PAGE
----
To get started, I’ll run yarn add styled-components (or npm install --save styled-components) and import it at the top of our Die component, which is basically just an SVG of the face of a die:

import styled from "styled-components";export default function Die( { number } ) {
return <svg className="die">
...
</svg>;
}

Next, I’ll replace our svg tag with the styled template I just imported, applied to an svg, with the styles I want to apply in backticks:

import styled from "styled-components";const DieSvg = styled.svg`
position: absolute;
top: ${ props => props.randomX }%;
left: ${ props => props.randomY }%;
animation: ${ dieAnimation( props => props.randomY ) } 0.5s linear;
`;
export default function Die( { number } ) {
return <DieSvg className="die">
...
</DieSvg>;
}

Take especial note of two things:

  1. I’m defining DieSvg outside our Die component! If I don’t, React will create a new DieSvg every time our Die re-renders. This won’t break your code, but it’s inefficient and redundant, and styled-components will complain accordingly in your console.
  2. I’m calling on props with a callback function! Trying to call them directly with randomX or even props.randomX will not work.

Finally, I’ll add randomX and randomY as props to both Die and DieSvg:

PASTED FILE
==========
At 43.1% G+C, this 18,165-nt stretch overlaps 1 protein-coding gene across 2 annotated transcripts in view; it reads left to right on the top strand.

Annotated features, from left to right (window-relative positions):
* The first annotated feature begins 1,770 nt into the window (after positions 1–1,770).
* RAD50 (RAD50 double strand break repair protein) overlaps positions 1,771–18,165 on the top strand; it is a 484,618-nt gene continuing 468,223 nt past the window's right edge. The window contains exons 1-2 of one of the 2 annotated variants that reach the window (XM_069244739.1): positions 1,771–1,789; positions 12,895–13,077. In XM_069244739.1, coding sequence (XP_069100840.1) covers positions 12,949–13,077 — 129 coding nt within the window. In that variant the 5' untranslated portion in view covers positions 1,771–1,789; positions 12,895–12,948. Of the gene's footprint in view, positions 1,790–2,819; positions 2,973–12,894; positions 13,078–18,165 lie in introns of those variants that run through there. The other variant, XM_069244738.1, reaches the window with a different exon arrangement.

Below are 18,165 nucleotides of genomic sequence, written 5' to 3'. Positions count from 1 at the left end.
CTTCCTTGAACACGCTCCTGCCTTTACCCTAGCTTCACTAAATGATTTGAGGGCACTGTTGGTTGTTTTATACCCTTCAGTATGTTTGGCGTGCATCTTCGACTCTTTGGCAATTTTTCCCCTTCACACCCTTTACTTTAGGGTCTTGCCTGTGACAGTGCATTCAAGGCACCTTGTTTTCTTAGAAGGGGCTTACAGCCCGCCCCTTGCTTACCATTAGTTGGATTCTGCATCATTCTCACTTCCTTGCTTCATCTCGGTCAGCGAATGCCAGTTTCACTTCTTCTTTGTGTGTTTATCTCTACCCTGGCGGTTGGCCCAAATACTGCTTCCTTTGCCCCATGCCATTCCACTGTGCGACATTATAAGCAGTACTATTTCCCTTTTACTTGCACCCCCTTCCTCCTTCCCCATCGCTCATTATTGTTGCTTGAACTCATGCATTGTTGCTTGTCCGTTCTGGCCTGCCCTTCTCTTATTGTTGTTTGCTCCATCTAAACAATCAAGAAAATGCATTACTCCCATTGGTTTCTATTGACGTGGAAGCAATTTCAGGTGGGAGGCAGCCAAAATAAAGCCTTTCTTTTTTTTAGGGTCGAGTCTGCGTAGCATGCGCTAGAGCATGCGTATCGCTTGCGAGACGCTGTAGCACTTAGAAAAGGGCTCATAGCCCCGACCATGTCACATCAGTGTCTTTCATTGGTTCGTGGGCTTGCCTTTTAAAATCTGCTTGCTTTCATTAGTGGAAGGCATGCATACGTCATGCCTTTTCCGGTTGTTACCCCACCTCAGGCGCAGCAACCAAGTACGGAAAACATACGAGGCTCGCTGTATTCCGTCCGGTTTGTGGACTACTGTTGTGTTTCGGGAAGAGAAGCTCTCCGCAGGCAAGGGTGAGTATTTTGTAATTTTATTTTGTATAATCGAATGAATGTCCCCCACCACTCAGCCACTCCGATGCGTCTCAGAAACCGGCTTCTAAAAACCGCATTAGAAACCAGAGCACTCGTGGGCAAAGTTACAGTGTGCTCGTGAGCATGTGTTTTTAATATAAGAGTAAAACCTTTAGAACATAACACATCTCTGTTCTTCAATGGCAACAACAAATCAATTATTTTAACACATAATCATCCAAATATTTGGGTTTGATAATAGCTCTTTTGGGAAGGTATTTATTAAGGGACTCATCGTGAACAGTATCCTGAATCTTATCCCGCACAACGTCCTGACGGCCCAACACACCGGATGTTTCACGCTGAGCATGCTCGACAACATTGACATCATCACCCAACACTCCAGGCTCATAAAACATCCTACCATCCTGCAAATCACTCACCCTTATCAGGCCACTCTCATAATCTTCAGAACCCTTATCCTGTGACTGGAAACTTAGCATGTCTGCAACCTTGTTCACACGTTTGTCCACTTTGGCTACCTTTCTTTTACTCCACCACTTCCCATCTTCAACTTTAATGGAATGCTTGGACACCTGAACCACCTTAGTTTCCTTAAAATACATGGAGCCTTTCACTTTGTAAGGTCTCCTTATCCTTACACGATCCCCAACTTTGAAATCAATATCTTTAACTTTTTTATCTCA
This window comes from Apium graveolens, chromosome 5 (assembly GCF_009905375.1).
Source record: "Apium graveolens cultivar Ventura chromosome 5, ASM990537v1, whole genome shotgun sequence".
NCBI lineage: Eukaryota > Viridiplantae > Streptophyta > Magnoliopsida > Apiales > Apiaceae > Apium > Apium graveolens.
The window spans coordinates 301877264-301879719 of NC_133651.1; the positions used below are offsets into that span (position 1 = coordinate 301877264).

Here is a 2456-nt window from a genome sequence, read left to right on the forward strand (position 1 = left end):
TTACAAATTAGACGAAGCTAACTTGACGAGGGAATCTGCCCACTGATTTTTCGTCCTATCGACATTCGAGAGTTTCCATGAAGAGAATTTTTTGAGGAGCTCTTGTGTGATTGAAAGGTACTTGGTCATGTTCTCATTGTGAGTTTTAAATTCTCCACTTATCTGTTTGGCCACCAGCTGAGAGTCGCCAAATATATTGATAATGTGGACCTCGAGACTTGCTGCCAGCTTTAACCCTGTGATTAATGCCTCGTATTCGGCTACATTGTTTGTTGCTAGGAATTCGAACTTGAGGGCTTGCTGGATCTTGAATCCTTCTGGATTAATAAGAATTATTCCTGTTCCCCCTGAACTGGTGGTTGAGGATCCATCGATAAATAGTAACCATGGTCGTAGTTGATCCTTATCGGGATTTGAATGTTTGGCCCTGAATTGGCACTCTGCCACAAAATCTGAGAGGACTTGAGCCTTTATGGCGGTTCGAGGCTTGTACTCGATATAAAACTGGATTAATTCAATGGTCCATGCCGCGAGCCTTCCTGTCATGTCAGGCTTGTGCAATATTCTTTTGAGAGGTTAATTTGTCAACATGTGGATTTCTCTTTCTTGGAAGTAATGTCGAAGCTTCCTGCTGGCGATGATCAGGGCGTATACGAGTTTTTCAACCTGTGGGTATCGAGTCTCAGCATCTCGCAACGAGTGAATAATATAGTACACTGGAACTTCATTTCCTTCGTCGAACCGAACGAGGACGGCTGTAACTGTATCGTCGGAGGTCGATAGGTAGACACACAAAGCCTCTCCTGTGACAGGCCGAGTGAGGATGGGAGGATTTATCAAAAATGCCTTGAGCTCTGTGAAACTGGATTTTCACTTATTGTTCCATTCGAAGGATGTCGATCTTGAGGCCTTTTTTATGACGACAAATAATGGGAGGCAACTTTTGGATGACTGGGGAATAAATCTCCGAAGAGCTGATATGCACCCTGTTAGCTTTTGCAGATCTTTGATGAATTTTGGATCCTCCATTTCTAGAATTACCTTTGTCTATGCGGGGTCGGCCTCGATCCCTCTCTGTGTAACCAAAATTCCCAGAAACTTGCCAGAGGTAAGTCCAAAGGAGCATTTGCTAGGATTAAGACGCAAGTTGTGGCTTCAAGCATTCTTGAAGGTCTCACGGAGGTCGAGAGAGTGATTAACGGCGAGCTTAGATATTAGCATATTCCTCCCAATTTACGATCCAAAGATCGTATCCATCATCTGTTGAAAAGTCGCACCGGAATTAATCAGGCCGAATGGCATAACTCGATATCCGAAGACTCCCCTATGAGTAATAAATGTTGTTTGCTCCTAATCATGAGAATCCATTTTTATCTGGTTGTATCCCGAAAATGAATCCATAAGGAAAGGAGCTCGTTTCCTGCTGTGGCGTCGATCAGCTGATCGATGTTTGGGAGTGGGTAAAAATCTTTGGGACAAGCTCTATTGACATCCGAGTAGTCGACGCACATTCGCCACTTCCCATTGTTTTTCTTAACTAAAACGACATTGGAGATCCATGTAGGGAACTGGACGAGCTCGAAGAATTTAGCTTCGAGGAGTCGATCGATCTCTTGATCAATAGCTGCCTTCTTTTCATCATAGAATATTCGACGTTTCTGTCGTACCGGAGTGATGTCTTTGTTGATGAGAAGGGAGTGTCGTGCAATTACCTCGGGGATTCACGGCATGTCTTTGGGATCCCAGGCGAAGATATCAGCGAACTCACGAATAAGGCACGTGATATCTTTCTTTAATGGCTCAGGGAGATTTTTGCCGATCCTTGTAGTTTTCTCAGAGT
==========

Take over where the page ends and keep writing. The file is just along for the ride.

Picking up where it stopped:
...
export default function Die( { number, randomX, randomY } ) {
return <DieSvg className="die" randomX={ randomX } randomY={ randomY }>
...
</DieSvg>;
}

Everybody get rannn-dom

Our Die component is now ready to accept a randomX and randomY, so it will appear in a random place on the screen. Now comes the difficult part: animating how they actually get there! Lucky for us, styled-components has a counterpart to the @keyframes rule in pure CSS that we’ll use do to it:

import styled, { keyframes } from "styled-components";const dieAnimation = randomY => keyframes`
0% {
top: 110%;
left: 50%;
}
50% {
top: 0%;
left: ${ randomY / 2 }%;
transform: rotate( 360deg );
}
100% { transform: rotate( 0deg ); }
`;
const DieSvg = styled.svg`
...
`;

Take note once again that the whole dieAnimation gets wrapped in a callback to grab the props it needs! Again: don’t try to call props directly or you’re gonna have a bad time.

Now that we’ve defined the keyframes in our dieAnimation, let’s have our DieSvg actually make use of it:

const DieSvg = styled.svg`
position: absolute;
top: ${ props => props.randomX }%;
left: ${ props => props.randomY }%;
animation: ${ dieAnimation( props => props.randomY ) } 0.5s linear;